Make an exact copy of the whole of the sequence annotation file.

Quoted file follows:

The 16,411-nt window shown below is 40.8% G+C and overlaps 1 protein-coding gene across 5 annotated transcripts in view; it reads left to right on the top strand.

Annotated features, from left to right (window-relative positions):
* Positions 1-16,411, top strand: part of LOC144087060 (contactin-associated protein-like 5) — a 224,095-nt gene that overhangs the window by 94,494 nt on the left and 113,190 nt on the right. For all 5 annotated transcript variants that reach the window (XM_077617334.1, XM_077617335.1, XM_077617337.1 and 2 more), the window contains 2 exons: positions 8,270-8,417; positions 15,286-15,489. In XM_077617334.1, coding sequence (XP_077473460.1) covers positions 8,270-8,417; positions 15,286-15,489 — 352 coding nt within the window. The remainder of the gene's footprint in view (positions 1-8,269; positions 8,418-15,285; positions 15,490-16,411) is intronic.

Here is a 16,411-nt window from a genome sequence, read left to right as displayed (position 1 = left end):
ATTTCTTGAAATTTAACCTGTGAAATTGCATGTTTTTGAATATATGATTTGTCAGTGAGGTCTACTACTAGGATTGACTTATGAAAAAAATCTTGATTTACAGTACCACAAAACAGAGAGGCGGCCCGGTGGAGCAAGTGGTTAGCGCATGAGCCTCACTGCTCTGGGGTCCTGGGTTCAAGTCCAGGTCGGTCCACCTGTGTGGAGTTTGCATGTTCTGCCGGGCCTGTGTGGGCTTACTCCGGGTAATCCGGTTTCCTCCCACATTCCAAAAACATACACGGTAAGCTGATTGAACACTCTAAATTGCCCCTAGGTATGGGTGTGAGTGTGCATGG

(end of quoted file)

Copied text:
The 16,411-nt window shown below is 40.8% G+C and overlaps 1 protein-coding gene across 5 annotated transcripts in view; it reads left to right on the top strand.

Annotated features, from left to right (window-relative positions):
* Positions 1-16,411, top strand: part of LOC144087060 (contactin-associated protein-like 5) — a 224,095-nt gene that overhangs the window by 94,494 nt on the left and 113,190 nt on the right. For all 5 annotated transcript variants that reach the window (XM_077617334.1, XM_077617335.1, XM_077617337.1 and 2 more), the window contains 2 exons: positions 8,270-8,417; positions 15,286-15,489. In XM_077617334.1, coding sequence (XP_077473460.1) covers positions 8,270-8,417; positions 15,286-15,489 — 352 coding nt within the window. The remainder of the gene's footprint in view (positions 1-8,269; positions 8,418-15,285; positions 15,490-16,411) is intronic.

Here is a 16,411-nt window from a genome sequence, read left to right as displayed (position 1 = left end):
ATTTCTTGAAATTTAACCTGTGAAATTGCATGTTTTTGAATATATGATTTGTCAGTGAGGTCTACTACTAGGATTGACTTATGAAAAAAATCTTGATTTACAGTACCACAAAACAGAGAGGCGGCCCGGTGGAGCAAGTGGTTAGCGCATGAGCCTCACTGCTCTGGGGTCCTGGGTTCAAGTCCAGGTCGGTCCACCTGTGTGGAGTTTGCATGTTCTGCCGGGCCTGTGTGGGCTTACTCCGGGTAATCCGGTTTCCTCCCACATTCCAAAAACATACACGGTAAGCTGATTGAACACTCTAAATTGCCCCTAGGTATGGGTGTGAGTGTGCATGG